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Does the way a person dresses effect their performance at work?

With the sheer abundance of articles written about this topic, it is a fair assumption that people think so. Over the years there have been countless studies on the effect of a person’s appearance, both on their performance and how they’re perceived by those around them. Traditionally, studies pointed to the halo effect, the habitual tendency to create a cognitive bias towards people who dress well and are well groomed. However, there are shifting winds in the workforce climate when it comes to dress, as companies face the growing pressure to accept a more relaxed dress code. This leads to conflicting viewpoints of whether it is best to “dress up” or “dress casual”.

 

Looking Good = Feeling Good

A person’s self-confidence will have a tremendous effect on their productivity, self-efficacy, and overall workplace happiness. It is important to note that taking the extra time to ensure that a person looks and feels their best does not necessarily mean coming to work dressed in formal attire each day. From an internal perspective, looking good simply means feeling confident in one’s own appearance. External perception aside, productivity reaches its peak when a person feels good about their appearance, regardless of the level of dress.

Perception Can Be Reality

While “dressing the part” is certainly a step in the right direction, the way an individual chooses to wear and style their clothing will shape how they are perceived more than wearing a brand name will. Ensuring that pieces of an outfit match and fit well can be just as important as the style of clothing. It is better to look good in a well put together, casual outfit than it is to wear a mismatched suit and tie. Regardless of the level of dress, it is important to put the time and care into making sure a person looks their best at all times. This is also true for grooming and personal appearance; a great looking outfit gets overlooked when a person comes into a meeting with messy hair.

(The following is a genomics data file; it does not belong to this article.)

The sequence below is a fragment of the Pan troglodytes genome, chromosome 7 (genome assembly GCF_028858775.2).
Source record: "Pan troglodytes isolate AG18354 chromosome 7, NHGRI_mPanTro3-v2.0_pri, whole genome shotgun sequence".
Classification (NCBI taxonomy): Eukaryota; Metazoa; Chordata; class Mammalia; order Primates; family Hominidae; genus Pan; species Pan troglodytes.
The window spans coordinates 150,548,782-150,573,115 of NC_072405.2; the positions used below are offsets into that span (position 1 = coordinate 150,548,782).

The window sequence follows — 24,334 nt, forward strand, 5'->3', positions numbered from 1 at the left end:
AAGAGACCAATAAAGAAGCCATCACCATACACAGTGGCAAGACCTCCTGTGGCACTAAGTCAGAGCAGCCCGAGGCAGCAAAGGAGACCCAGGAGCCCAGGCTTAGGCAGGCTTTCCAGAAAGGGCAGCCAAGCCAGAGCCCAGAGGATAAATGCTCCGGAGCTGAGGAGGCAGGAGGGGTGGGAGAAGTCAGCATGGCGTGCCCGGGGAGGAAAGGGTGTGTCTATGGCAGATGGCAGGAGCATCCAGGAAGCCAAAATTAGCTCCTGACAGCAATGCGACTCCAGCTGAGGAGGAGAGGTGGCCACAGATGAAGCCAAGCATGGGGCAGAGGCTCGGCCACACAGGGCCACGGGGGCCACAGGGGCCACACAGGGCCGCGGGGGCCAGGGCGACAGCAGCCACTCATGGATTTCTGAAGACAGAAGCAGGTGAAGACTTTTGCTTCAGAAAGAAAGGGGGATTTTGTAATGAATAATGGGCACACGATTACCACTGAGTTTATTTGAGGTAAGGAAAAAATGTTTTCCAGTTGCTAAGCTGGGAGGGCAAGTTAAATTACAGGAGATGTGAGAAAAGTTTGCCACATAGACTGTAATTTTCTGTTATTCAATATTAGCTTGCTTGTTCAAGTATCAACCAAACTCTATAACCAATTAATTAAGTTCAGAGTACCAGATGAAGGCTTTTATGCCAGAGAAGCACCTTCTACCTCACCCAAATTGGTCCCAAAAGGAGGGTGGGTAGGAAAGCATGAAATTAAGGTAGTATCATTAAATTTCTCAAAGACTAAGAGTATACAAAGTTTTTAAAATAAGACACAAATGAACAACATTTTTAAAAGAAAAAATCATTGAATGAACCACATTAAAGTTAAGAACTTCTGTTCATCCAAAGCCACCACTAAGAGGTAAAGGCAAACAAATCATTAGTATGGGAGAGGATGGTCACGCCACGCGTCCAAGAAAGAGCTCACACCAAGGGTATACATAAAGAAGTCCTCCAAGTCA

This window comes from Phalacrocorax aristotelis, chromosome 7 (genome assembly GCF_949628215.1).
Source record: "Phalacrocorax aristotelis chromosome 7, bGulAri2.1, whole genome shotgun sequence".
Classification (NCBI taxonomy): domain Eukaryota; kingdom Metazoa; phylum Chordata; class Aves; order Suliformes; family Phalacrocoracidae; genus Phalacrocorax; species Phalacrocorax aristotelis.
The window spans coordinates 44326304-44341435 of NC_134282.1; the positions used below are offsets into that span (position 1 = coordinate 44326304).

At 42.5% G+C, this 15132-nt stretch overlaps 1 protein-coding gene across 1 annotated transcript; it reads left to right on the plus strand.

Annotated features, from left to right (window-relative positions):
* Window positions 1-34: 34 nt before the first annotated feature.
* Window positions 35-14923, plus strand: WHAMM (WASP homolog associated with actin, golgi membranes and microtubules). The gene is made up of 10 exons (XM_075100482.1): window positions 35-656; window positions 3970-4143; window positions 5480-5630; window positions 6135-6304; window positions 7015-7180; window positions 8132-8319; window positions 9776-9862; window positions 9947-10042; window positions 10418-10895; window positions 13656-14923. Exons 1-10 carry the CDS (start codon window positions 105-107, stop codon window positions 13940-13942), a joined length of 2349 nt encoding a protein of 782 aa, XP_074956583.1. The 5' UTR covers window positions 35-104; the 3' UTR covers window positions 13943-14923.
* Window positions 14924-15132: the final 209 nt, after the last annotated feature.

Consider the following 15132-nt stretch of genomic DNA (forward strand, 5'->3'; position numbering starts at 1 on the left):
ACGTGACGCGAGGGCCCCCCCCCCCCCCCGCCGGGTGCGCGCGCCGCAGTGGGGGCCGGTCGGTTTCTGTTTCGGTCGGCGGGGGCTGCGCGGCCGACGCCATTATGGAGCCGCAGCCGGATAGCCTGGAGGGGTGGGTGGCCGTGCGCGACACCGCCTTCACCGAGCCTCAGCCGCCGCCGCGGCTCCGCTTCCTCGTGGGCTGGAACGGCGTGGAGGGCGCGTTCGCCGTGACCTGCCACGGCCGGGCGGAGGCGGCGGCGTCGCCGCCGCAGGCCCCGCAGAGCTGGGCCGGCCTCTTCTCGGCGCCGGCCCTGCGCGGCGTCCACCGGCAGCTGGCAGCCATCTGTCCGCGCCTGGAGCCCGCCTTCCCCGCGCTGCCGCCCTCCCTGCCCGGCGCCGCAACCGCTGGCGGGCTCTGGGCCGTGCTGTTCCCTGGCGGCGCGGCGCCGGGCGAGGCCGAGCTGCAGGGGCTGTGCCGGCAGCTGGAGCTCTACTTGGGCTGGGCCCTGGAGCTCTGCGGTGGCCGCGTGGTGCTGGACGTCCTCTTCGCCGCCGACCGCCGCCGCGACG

Dress for the Setting

Attending a meeting with Wall street executives may call for a different style of dress than one with a tech startup. It is important to tailor an outfit to one’s daily schedule. Before getting dressed for the day, consider any important meetings, who will be in attendance, and what the environment will be like. A person does not have to dress to the nines every day if their schedule does not require such. This allows for dressing up and dressing down to exist interchangeably.

Dressing comfortably may be important for one’s self-confidence and productivity, but be aware of other people’s perceptions. Dressing too far outside of the norm for a particular setting can be detrimental to how someone is perceived by others. For example, wearing cargo shorts to a wedding may make other guests feel uncomfortable. The same goes for presentations made to the board. If one’s outfit choice makes the people around them uncomfortable, it is likely that the individual will begin to feel self-conscious and uncomfortable as well.

 

Knowing how to utilize one’s wardrobe suitably for any occasion allows for more comfort, more confidence, and more respect.

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If you have been dressing for the job you want, but that job isn’t at your current company – don’t feel bad about exploring opportunities. If there is no vertical mobility or career advancement opportunities where you are at, take a look and see if there are better avenues for your career path!

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